• The MRI provided MMFN communities with access to commercial fisheries and fishing gear and vessels, but was not able to complement this with adequate training and capacity building to enable successful, community-run commercial fisheries enterprises. The Summative Evaluation of the MRI15 conducted in 2007 highlighted the strong need to support MMFNs to operate successful commercial fishing enterprises. According to the results of the evaluation, initially the focus was only given to acquisition of licences and not as much attention was given to training. Although capacity building and training services were provided to MMFNs within the framework of MRI in the later stages, the scope of the available training was limited to the day-to-day requirements of commercial fishermen. The MRI capacity building curriculum did not include adequate training on the business management aspects of the CFEs. The report recommended that DFO establish a more coordinated, focused and systematic training program. The new program should include the development of business and management skills needed to operate a commercial fishing enterprise successfully. “This type of training will assist the First Nations in expanding their capability to prepare and manage their commercial fishery and to better participate with other harvesters in managing an integrated commercial fishery.”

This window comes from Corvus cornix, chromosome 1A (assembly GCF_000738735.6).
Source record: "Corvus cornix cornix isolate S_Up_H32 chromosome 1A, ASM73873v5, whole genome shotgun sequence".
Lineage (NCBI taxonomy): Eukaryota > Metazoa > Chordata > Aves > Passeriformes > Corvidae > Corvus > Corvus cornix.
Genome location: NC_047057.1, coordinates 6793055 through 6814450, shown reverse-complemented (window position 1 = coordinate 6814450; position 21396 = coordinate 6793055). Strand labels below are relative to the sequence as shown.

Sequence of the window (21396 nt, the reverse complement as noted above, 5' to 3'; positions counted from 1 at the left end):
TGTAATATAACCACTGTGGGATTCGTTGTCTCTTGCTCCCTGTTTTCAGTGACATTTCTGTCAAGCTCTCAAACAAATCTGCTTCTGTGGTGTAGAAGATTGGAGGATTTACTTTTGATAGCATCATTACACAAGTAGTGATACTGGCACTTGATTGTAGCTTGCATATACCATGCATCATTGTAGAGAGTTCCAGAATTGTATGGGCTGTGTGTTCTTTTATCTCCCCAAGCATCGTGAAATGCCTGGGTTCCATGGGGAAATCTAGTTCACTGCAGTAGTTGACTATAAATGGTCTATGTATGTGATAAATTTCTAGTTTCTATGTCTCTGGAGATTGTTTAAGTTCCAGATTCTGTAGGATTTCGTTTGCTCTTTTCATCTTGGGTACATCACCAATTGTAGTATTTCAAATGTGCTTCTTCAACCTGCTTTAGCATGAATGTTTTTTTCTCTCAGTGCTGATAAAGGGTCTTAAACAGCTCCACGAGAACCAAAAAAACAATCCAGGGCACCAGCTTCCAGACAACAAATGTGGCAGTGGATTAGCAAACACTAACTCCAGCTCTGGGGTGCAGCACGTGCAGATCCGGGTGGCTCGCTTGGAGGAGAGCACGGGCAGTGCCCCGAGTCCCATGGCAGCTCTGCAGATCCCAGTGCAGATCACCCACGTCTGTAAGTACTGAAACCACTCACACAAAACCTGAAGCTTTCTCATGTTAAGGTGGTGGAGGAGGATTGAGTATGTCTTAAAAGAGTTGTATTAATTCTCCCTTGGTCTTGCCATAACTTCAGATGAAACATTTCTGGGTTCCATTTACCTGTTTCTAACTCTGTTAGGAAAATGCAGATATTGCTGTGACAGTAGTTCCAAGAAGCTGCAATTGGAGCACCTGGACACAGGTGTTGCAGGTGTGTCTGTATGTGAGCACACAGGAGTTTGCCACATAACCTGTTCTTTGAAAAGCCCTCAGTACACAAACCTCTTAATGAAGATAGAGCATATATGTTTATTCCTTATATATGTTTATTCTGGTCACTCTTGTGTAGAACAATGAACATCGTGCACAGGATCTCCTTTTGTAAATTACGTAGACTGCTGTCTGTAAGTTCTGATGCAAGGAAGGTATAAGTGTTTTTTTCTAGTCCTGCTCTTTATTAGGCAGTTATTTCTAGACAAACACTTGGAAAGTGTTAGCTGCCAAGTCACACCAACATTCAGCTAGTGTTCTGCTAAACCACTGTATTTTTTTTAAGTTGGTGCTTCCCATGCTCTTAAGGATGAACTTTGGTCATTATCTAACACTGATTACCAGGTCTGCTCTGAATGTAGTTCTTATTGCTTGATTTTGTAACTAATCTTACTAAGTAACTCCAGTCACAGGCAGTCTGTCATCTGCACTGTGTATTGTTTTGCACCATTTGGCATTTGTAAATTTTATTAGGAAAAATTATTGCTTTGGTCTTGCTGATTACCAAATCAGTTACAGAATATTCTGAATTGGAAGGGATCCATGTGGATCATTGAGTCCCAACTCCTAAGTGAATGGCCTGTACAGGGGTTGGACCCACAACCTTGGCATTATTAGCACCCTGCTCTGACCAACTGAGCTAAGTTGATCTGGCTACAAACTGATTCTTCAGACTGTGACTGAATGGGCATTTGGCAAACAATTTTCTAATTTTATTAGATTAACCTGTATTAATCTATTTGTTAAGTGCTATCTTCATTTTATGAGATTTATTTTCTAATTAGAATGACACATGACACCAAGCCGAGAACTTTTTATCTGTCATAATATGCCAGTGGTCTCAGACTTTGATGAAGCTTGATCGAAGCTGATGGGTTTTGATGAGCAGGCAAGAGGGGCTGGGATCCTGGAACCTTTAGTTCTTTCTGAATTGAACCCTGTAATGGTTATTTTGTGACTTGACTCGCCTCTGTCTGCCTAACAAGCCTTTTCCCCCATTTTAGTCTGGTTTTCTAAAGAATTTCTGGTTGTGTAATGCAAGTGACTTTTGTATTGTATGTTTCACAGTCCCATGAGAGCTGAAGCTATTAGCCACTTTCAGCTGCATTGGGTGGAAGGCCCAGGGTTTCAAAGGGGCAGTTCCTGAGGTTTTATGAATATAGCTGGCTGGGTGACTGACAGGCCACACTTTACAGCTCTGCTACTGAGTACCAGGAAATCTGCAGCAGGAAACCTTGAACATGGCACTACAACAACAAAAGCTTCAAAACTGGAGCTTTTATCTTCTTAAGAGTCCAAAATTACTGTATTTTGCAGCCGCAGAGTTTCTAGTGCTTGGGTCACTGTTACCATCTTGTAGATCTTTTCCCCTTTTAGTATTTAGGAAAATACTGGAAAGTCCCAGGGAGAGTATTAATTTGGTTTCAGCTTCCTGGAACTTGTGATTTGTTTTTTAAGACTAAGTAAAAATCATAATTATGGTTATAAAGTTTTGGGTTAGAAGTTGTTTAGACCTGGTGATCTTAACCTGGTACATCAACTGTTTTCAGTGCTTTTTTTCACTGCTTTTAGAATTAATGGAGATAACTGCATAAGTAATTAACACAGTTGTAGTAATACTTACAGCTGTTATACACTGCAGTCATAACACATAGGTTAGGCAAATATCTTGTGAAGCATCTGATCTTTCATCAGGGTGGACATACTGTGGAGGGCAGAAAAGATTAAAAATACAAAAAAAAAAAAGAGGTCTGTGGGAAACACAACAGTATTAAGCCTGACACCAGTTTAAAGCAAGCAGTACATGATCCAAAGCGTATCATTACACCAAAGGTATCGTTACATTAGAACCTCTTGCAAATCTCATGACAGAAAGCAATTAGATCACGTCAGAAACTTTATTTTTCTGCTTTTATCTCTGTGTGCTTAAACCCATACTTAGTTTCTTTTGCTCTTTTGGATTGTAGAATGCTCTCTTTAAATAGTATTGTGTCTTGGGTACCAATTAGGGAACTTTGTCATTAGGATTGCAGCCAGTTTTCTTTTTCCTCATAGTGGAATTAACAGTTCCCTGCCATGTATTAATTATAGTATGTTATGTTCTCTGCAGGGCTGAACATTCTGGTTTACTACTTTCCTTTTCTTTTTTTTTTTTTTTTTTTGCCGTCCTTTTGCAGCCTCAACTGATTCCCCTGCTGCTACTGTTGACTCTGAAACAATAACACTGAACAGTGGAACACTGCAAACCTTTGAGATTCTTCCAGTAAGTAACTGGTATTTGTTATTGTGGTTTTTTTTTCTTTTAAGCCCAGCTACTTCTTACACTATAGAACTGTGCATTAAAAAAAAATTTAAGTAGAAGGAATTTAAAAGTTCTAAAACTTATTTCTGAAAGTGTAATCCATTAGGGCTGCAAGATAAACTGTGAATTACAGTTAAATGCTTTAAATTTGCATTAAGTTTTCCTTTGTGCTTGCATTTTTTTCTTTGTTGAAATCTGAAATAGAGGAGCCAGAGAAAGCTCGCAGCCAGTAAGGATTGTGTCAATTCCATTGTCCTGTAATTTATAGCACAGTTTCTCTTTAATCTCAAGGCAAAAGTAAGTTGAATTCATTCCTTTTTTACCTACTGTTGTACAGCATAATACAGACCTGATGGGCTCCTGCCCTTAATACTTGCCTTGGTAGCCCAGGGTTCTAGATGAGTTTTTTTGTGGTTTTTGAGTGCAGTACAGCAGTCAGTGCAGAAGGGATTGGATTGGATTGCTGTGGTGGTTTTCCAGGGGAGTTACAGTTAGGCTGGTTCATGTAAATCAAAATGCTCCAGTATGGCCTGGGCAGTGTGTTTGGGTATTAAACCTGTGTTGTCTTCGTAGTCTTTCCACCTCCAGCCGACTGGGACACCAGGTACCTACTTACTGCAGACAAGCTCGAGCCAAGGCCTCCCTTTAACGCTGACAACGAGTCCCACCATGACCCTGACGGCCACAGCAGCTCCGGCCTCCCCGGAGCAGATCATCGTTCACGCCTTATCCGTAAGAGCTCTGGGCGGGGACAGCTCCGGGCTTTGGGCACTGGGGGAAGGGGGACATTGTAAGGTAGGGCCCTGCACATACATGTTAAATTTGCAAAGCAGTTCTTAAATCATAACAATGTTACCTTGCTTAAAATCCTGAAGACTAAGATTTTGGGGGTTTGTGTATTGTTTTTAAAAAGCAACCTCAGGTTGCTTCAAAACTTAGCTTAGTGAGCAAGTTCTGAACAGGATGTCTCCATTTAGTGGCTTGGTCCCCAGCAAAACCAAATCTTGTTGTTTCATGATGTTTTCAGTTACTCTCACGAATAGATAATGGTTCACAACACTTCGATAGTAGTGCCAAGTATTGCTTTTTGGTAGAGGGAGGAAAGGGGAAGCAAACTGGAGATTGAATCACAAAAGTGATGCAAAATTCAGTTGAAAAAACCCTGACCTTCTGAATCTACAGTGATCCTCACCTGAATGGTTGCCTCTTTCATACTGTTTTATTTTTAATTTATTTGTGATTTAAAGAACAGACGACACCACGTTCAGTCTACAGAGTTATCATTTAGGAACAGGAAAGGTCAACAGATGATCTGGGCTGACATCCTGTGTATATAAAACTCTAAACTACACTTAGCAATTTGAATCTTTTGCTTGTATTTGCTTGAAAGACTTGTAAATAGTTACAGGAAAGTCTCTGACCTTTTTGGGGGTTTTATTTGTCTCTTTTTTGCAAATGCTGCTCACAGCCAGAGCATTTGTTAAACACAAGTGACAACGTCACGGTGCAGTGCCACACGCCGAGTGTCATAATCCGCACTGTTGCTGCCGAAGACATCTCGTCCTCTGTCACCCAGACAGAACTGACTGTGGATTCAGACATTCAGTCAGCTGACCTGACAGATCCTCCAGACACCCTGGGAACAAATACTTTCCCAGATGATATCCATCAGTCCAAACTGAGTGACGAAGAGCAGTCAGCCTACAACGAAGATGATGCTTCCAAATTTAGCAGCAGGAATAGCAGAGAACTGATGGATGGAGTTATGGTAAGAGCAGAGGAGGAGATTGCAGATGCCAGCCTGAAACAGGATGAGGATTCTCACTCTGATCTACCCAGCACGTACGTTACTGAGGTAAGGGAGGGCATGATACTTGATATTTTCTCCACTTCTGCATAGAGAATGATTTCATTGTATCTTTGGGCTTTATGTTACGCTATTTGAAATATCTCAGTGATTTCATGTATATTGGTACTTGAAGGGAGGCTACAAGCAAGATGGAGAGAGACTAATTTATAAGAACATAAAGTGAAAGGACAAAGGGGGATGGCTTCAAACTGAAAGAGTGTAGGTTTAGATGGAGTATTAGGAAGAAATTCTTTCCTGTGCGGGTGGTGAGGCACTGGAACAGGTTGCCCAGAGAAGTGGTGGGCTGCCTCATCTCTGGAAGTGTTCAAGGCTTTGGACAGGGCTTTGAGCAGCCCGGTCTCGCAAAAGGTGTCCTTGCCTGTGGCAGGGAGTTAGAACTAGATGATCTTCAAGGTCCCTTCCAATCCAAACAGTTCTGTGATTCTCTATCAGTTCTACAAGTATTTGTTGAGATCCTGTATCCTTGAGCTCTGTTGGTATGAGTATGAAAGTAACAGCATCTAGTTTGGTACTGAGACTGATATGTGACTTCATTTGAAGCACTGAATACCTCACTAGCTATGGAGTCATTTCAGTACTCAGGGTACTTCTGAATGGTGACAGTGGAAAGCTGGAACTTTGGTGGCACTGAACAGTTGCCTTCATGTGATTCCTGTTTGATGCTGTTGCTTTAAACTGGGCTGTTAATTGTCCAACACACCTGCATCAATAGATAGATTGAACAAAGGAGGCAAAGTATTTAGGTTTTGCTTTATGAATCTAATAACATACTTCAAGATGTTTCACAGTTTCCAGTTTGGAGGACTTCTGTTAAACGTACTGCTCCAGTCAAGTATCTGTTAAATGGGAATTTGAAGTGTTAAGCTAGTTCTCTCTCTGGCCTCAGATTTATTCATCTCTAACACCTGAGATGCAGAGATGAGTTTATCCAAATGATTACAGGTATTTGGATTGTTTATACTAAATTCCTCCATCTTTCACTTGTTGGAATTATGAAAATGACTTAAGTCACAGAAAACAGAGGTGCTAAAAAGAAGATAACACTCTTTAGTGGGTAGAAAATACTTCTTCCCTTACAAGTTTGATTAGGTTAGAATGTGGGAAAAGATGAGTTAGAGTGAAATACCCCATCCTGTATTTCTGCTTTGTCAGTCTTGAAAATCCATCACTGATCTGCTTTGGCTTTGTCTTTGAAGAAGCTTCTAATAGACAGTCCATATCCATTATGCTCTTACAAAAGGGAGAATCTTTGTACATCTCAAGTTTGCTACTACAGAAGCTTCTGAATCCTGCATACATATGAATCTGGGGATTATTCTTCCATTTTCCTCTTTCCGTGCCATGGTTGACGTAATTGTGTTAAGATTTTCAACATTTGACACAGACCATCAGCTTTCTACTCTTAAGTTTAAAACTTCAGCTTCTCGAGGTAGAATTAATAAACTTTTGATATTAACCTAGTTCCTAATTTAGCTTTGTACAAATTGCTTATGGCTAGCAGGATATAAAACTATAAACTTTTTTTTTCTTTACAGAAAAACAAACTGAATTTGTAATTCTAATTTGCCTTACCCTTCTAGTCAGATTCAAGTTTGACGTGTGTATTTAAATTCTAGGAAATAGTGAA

• The economic downturn, which resulted in decreased demand for fisheries products, escalating operating costs for fisheries enterprises, as well as low productivity due to declining fishing stocks, are among the factors increasing need for CFEs to build effective and efficient business management and governance structures as well as participate in co-management of the resource.  As research demonstrates, almost all fisheries stocks have declined significantly over the last decade in the region (see Appendix III). Some stocks that are still abundant (e.g. lobster and shrimp) are also threatened by overfishing. The prices for many fisheries products have recently declined significantly due to shrinking demand in the world markets and a surplus of supply. For example, the price for shrimp has declined almost 50% from 1995 to 2006 and the price for Canadian snow crab has fallen by more than 100% since 2004. The economic downturn, followed by a very slow recovery, has also significantly affected the fisheries industry in Atlantic Canada.  The world credit crunch has hampered the capacity of many harvesters and buyers to secure working capital and finance their operations, which has negatively affected their purchasing power. This past decade has also been known for very high fuel prices, which has gradually escalated the operating costs of many CFEs. Changing conditions have put extra pressure on CFEs to maintain profitability and increased competition for the resources. Under these circumstances, success of the CFEs will depend on their ability to increase effectiveness and efficiency of their business operations.  In addition, it has become extremely important for all industry stakeholders to collaborate their activities for responsible utilization of the resources and contribute to preserving the fisheries stocks.